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MA - Pepper Middle School

Philadelphia, PA

Teamwork is the ingredient that makes a successful garden

When a school reports that grant money toward their garden project was successful, it's always rewarding to hear. But when the project is extensive and the success is due to many hands, it's even better.

The Pepper Middle School garden project (affectionately called "Pepper Pride Garden") was created as an outdoor classroom that would work in conjunction with other subjects. And after school, three times a week, the Rebel Gardeners club maintains the area, harvests, and prepares dishes made with produce picked.

Pepper Pride includes "20 raised beds, a two-bin compost system, berry bushes, and an orchard of about 10 fruit trees," says garden coordinator Jarrett Stein. The school was also able to purchase garden tools, seeds, and mushoom compost, which fortified the garden soil. The latter generated student interest in the nature and properties of compost, and led to a science-class project: coffee grounds that were used to grow oyster mushrooms, then were used again as compost.

"Ms. Haywood was a science teacher and was the pioneer and trailblazer in the integration of the garden into her students' lessons," Jarrett says. Other teachers and students soon followed suit.

University of Pennsylvania students joined forces with the Rebel Gardeners to work within and around the garden. Design students at the university provided troubleshooting and helped to build garden structures. Pepper does not have an art teacher, due to financial contraints. But the university students used the space as an art studio, and happily worked there with the younger students "sketching, painting, and building various art projects that were then featured throughout the school," says Jarrett, who calls it "an amazing partnership."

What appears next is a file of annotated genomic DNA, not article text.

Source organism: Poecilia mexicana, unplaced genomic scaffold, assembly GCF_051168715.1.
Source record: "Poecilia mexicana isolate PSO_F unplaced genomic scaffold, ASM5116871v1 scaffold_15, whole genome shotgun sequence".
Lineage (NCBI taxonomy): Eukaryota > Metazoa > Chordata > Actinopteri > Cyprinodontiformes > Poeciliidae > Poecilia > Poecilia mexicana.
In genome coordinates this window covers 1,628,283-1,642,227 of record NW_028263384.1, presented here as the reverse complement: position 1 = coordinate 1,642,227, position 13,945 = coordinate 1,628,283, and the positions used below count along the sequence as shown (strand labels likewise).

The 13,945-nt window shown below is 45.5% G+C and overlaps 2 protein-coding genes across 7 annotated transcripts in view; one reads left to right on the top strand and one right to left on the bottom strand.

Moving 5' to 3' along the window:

But Pepper students can be proudest of the food grown, and of how far-reaching the harvest was. Tending to Pepper Pride reaped a wide and wondrous bounty. It introduced students to "brand new fruits, vegetables, and herbs--their taste as well as how they are grown, harvested, and prepared to eat. We grew a huge variety of different produce with the kids, from ground cherries to sugar snap peas to pomegranate and guava (the first of their kind planted in a Philadelphia school garden!). These experiences provide the foundation for the Pepper community to incorporate healthy eating behaviors in their lives."

The school held two events which celebrated the garden and its lessons. Led by the Rebel Gardeners, students played nutrition games and were guided through other garden-related activities. The club also hosted "a school wide assembly to promote healthy eating, exercise, and sustainability as well as hosted several health events in the garden itself," says Jarrett.

One of the most positive results of the garden is how much it galvanized students. Since the Rebel Gardeners built, planted, maintained, and harvested what the garden produced, it gave them a deep sense of satisfaction and compelled them to pay it forward. "They were…able to teach others about the work they did. It is called the Pepper Pride Garden for a reason; the kids in the school truly care for the space and enjoy immensely their time spent there," Jarrett says.

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